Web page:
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Especially if you arrive by sea, you won't confuse Santorini with any of the other Cyclades. The breathtaking view as you enter the port by ship is worth the 8 hour boat ride from Pireaus. What will confuse you is that the island is also known as Thira. While large ships to Santorini (pop. 7,000) dock at the port of Athinios, many small ships arrive in Skala, a spectacular harbor that's part of the enormous caldera (crater) formed around 1450 B.C. when a volcano blew out the island's center. To this day, some scholars speculate that this destruction gave birth to the myth of the lost continent of Atlantis. In short, this is physically one of the most spectacular islands in the world. Santorini's cliff-faced crescent isle graces tourist brochures and posters in Greek restaurants the world over. Many Greeks joke, somewhat begrudgingly, that there are foreigners who know where Santorini is -- but not where Greece is!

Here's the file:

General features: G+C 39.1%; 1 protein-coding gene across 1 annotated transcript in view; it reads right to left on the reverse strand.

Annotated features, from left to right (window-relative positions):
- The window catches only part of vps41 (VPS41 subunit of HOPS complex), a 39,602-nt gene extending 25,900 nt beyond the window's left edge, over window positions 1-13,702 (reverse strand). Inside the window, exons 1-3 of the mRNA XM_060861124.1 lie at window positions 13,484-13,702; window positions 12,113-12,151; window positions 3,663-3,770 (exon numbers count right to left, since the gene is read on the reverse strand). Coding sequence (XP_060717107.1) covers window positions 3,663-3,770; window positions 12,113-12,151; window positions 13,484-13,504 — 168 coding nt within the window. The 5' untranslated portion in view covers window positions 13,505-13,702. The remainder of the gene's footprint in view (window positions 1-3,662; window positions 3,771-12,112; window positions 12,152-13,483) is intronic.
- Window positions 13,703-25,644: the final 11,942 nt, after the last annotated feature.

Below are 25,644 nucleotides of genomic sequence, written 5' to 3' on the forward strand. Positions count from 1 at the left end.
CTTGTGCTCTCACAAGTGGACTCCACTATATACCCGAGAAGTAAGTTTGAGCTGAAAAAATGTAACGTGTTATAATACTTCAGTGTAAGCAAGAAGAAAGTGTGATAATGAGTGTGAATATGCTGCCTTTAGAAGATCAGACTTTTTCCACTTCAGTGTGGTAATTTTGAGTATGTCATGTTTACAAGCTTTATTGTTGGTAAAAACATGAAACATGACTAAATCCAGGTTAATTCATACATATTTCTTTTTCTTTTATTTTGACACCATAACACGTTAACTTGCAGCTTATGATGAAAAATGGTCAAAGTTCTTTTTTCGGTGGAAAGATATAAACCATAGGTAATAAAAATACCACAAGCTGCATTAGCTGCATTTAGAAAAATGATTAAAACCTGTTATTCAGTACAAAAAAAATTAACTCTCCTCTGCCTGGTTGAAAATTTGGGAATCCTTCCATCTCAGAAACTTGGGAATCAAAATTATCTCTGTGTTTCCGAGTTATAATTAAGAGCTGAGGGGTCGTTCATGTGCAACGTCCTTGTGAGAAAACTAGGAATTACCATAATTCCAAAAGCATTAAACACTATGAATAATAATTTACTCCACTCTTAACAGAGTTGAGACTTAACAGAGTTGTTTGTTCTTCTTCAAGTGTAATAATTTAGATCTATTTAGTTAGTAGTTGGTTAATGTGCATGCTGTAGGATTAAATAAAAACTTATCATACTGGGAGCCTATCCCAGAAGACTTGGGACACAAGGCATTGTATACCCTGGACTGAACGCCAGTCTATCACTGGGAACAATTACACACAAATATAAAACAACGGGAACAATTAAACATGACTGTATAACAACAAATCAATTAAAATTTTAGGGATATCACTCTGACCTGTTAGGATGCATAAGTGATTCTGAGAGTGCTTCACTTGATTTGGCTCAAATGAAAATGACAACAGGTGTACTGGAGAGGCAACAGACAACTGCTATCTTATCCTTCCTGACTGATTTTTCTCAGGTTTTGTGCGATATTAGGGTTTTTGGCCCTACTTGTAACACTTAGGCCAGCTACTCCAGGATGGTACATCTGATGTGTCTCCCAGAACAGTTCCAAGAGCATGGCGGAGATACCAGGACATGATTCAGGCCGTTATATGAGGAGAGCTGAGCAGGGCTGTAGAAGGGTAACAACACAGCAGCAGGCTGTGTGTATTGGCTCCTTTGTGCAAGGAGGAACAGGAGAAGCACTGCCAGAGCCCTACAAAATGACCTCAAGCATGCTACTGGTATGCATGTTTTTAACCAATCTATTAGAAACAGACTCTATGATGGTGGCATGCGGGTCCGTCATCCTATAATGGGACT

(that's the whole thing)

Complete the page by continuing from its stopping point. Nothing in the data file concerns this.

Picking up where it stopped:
The real wonder is that Santorini exceeds all glossy picture-postcard expectations. Like an enormous mandible, Santorini encloses the pure blue waters of its caldera, the core of an ancient volcano. Its two principal towns, Fira and Ia (or Oia), perch at the summit of the caldera; as you approach by ship, their whitewashed houses resemble a dusting of new snow on the mountaintop.